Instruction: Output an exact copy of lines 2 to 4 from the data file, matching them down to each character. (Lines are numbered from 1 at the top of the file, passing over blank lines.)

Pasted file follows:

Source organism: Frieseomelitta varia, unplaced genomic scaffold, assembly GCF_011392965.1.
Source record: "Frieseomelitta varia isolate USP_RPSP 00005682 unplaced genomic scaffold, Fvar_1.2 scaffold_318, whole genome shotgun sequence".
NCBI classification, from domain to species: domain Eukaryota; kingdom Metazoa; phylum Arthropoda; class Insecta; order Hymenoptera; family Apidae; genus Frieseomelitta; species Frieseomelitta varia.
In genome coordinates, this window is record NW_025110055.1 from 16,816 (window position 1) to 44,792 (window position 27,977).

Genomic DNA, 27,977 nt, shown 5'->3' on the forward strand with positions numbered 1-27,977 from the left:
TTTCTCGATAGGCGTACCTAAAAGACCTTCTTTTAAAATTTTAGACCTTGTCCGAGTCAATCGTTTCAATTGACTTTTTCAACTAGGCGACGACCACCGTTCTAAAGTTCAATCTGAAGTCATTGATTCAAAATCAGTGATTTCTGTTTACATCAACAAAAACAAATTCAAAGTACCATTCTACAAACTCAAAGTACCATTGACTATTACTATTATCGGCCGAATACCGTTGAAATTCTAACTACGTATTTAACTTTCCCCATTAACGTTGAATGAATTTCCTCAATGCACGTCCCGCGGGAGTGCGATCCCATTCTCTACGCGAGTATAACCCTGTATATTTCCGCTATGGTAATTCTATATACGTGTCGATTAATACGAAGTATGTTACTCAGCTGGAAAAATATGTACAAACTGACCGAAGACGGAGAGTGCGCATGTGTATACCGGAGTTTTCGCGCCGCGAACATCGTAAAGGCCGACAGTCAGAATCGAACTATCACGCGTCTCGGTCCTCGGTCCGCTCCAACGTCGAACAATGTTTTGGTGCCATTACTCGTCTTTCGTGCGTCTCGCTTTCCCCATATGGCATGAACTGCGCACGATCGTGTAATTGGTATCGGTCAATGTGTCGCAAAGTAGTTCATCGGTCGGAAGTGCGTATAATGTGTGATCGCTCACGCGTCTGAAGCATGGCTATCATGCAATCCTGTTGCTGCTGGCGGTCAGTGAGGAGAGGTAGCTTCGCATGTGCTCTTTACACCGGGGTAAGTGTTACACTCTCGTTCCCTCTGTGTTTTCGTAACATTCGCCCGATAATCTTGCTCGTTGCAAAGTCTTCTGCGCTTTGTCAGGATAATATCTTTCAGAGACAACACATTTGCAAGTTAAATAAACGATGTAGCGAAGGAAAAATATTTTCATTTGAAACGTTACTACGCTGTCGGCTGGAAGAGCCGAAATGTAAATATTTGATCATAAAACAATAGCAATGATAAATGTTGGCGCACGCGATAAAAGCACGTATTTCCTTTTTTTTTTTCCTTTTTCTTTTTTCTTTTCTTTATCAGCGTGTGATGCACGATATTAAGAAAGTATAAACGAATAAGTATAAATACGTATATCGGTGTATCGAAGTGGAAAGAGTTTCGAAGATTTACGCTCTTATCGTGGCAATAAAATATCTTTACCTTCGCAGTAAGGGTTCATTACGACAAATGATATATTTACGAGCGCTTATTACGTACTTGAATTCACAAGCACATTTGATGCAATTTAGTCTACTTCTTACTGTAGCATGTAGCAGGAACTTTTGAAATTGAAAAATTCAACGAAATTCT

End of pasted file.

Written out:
Source record: "Frieseomelitta varia isolate USP_RPSP 00005682 unplaced genomic scaffold, Fvar_1.2 scaffold_318, whole genome shotgun sequence".
NCBI classification, from domain to species: domain Eukaryota; kingdom Metazoa; phylum Arthropoda; class Insecta; order Hymenoptera; family Apidae; genus Frieseomelitta; species Frieseomelitta varia.
In genome coordinates, this window is record NW_025110055.1 from 16,816 (window position 1) to 44,792 (window position 27,977).